The Respondent did not reply to the Complainant’s contentions. The Center’s records indicate that its emails notifying Respondent of these proceeding were delivered. Efforts to reach the Respondent by surface mail, however, were unsuccessful because the delivery service found that the destination address did not exist.1
6. Discussion and Findings
Under paragraph 4(a) of the Policy, the Complainant must prove that each of the following three elements is present in order to prevail:
(i) the domain name is identical or confusingly similar to a trademark or service mark in which the Complainant has rights; and
(ii) the respondent has no rights or legitimate interests in respect of the domain name; and
(iii) the domain name has been registered and is being used in bad faith.
Because the Respondent has decided not to reply to the substance of the allegations in the Complaint, in accordance with paragraphs 5(e) and 14 of the Rules, the Panel will base its decision on the Complaint and draw such inferences from Respondent’s failure to reply as it considers appropriate. See, e.g., Plymouth State College v. Domains, Best Domains, WIPO Case No. D2002-0939.
A. Identical or Confusingly Similar
It is undisputed that Complainant is the holder of a U.S. trademark registration for LEXAPRO that was filed before Respondent registered the disputed domain names in 2004. This Panel agrees with the Complainant that the suffixes “.com” and “.info” do not resolve the confusion caused by the dominant portion of the second-level registration, which essentially is identical to Complainant’s registered trademark. In addition, adding the descriptive words “medication” and “side-effects” do not ease the confusion. See, e.g., F. Hoffman-La Roche AG v. MedCenter Canada, WIPO Case No. D2005-1291 (holding that <xeloda-side-effects.com> is confusingly similar to the trademark XELODA).
The domain names <lexapro-medication.com> and <lexapro-side-effects.info> are therefore confusingly similar and essentially identical to Complainant’s mark within the meaning of paragraph 4(a)(i) of the Policy.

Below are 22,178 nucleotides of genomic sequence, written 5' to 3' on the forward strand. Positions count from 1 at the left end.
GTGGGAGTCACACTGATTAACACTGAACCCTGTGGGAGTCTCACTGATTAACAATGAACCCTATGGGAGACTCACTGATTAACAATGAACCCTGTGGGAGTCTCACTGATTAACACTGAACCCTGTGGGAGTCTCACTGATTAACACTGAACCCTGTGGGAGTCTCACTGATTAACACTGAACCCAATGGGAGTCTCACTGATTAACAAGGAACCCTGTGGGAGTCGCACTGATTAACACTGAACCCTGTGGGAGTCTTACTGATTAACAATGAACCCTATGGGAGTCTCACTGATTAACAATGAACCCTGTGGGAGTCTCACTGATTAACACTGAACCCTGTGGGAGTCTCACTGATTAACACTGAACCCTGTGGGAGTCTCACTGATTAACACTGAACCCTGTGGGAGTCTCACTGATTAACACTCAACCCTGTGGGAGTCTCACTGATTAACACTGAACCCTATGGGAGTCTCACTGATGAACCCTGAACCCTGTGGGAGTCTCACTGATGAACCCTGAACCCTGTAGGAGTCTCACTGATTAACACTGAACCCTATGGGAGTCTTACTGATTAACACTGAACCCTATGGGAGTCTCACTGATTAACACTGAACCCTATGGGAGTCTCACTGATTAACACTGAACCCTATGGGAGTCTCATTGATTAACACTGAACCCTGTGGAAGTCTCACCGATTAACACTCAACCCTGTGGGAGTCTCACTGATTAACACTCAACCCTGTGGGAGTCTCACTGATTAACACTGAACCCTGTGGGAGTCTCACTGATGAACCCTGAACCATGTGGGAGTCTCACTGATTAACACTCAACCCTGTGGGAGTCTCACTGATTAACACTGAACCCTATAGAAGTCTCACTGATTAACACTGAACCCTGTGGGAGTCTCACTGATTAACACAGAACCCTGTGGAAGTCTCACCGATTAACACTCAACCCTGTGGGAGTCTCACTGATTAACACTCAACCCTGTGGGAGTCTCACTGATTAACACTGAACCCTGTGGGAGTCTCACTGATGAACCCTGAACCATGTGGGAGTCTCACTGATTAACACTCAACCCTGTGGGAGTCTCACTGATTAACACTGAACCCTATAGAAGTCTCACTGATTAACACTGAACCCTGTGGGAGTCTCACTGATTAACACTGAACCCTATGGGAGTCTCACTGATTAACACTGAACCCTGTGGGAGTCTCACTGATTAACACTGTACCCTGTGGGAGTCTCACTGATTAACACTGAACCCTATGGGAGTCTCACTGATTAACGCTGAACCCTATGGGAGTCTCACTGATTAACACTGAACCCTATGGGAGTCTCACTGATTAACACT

B. Rights or Legitimate Interests
Paragraph 4(c) of the Policy describes three ways in which a Respondent may establish rights or legitimate interests in a disputed domain name, namely:
(i) before any notice of the dispute, [Respondent’s] use of, or demonstrable preparations to use, the domain name or a name corresponding to the domain name in connection with a bona fide offering of goods or services; or
(ii) [the Respondent] (as an individual, business, or other organization) has been commonly known by the domain name, even if [it has] acquired no trademark or service mark rights; or
(iii) [the Respondent is] making a legitimate noncommercial or fair use of the domain name, without intent for commercial gain to misleadingly divert consumers or to tarnish the trademark or service mark at issue.
Respondent has failed to provide any evidence that it meets any of these criteria, and no evidence in the record suggests that it might. There is no indication that Respondent used or prepared to use these domain names in connection with a bona fide offering of goods or services, or that it is known by the domain names, or that it is making noncommercial use of the domain names. As noted above, both domain names resolve to websites that use the mark LEXAPRO without authorization, advertise competing products, and feature paid links that advertise related and unrelated goods and services. This Panel therefore finds no evidence that would support a finding that Respondent has any rights to, or legitimate interests in, the disputed domain names within the meaning of paragraph 4(a)(ii) of the Policy.